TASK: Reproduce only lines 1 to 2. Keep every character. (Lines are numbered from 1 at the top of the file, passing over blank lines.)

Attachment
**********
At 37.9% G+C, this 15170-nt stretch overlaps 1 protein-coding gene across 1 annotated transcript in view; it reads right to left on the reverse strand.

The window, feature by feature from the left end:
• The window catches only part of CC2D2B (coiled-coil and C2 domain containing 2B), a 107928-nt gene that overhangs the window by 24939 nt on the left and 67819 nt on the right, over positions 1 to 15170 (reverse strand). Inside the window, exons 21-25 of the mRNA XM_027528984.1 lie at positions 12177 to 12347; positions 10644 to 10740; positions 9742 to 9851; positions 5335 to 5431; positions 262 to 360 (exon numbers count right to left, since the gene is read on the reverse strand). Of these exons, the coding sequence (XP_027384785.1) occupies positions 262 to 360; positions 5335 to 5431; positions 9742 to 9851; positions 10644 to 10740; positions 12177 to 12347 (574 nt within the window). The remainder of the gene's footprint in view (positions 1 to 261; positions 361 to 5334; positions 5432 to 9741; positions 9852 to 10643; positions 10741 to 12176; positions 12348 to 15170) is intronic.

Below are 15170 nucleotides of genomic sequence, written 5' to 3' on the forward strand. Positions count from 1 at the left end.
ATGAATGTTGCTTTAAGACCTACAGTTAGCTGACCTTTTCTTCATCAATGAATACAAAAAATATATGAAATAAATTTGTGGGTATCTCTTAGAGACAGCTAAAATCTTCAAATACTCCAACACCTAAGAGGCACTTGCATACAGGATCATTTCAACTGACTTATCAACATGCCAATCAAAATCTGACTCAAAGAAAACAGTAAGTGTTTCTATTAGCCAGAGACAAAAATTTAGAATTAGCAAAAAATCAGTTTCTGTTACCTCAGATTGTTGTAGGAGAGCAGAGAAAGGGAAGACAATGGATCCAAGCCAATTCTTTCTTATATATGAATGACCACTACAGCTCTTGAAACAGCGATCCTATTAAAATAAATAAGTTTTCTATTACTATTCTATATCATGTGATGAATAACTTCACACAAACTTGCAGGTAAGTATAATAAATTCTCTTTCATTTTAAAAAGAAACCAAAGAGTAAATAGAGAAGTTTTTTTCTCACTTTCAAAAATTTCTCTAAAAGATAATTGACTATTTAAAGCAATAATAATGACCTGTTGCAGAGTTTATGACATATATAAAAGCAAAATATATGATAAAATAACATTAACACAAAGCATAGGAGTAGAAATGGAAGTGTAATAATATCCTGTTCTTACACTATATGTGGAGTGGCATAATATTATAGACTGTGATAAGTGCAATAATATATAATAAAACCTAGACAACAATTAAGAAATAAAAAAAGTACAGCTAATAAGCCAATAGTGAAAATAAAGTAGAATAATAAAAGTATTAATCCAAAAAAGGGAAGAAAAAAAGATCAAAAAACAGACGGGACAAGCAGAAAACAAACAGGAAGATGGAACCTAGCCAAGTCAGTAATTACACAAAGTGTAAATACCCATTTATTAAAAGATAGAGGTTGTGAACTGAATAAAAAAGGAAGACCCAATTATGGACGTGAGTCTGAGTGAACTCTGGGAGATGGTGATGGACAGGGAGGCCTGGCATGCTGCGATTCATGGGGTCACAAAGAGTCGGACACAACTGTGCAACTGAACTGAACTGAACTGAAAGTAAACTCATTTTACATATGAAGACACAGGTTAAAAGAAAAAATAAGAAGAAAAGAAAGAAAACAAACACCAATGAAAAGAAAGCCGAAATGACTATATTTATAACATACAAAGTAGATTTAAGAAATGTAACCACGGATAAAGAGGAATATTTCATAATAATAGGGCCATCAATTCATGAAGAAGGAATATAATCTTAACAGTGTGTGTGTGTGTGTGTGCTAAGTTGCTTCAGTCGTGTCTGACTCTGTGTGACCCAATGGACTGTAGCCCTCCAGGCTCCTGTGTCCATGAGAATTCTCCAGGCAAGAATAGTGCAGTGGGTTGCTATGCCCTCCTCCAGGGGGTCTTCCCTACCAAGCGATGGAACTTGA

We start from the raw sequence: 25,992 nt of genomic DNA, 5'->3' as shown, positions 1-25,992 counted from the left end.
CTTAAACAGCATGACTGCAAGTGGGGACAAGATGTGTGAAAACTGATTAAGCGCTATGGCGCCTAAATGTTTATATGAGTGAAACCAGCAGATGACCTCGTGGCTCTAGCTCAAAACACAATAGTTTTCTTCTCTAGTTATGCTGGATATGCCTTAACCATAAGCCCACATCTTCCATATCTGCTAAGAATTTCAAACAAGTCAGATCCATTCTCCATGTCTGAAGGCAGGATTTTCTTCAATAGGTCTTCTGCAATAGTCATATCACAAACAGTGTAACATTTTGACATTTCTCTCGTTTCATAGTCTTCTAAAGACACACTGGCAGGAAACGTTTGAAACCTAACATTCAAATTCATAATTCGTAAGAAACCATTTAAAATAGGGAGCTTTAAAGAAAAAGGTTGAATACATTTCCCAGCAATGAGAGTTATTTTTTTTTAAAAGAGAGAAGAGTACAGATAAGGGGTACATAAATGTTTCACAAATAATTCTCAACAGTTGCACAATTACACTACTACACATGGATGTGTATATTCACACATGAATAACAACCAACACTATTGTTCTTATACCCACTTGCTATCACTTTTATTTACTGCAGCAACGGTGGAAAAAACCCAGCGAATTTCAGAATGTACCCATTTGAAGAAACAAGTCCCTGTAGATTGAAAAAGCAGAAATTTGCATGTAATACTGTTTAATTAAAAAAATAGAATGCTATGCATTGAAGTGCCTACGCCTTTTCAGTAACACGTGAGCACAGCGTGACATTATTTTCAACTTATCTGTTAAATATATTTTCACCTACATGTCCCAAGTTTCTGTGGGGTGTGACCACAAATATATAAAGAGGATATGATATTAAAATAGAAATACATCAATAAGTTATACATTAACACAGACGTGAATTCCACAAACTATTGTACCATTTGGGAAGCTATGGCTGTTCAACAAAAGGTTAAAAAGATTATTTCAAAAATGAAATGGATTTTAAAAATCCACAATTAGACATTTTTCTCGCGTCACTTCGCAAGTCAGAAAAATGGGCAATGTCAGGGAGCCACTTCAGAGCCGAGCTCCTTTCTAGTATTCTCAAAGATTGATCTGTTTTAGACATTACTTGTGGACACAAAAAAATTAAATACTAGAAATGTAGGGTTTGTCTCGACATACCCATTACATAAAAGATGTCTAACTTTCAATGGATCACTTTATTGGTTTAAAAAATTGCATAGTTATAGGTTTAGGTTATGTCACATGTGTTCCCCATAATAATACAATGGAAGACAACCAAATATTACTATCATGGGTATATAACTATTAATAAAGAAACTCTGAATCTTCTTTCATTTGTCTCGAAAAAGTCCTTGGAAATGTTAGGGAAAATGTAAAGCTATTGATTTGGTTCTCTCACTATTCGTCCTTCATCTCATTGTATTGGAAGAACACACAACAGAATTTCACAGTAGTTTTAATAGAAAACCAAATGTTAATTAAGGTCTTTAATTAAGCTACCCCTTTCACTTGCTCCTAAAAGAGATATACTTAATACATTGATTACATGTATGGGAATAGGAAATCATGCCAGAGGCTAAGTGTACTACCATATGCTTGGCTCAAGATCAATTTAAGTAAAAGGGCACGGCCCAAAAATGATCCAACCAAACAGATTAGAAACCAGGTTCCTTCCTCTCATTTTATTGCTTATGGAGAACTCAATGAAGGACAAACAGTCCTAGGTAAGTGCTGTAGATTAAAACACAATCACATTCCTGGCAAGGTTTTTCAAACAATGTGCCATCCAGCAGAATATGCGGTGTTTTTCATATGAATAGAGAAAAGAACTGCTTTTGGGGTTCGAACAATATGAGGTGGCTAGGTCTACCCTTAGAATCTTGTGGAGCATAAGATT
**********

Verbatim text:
At 37.9% G+C, this 15170-nt stretch overlaps 1 protein-coding gene across 1 annotated transcript in view; it reads right to left on the reverse strand.

The window, feature by feature from the left end: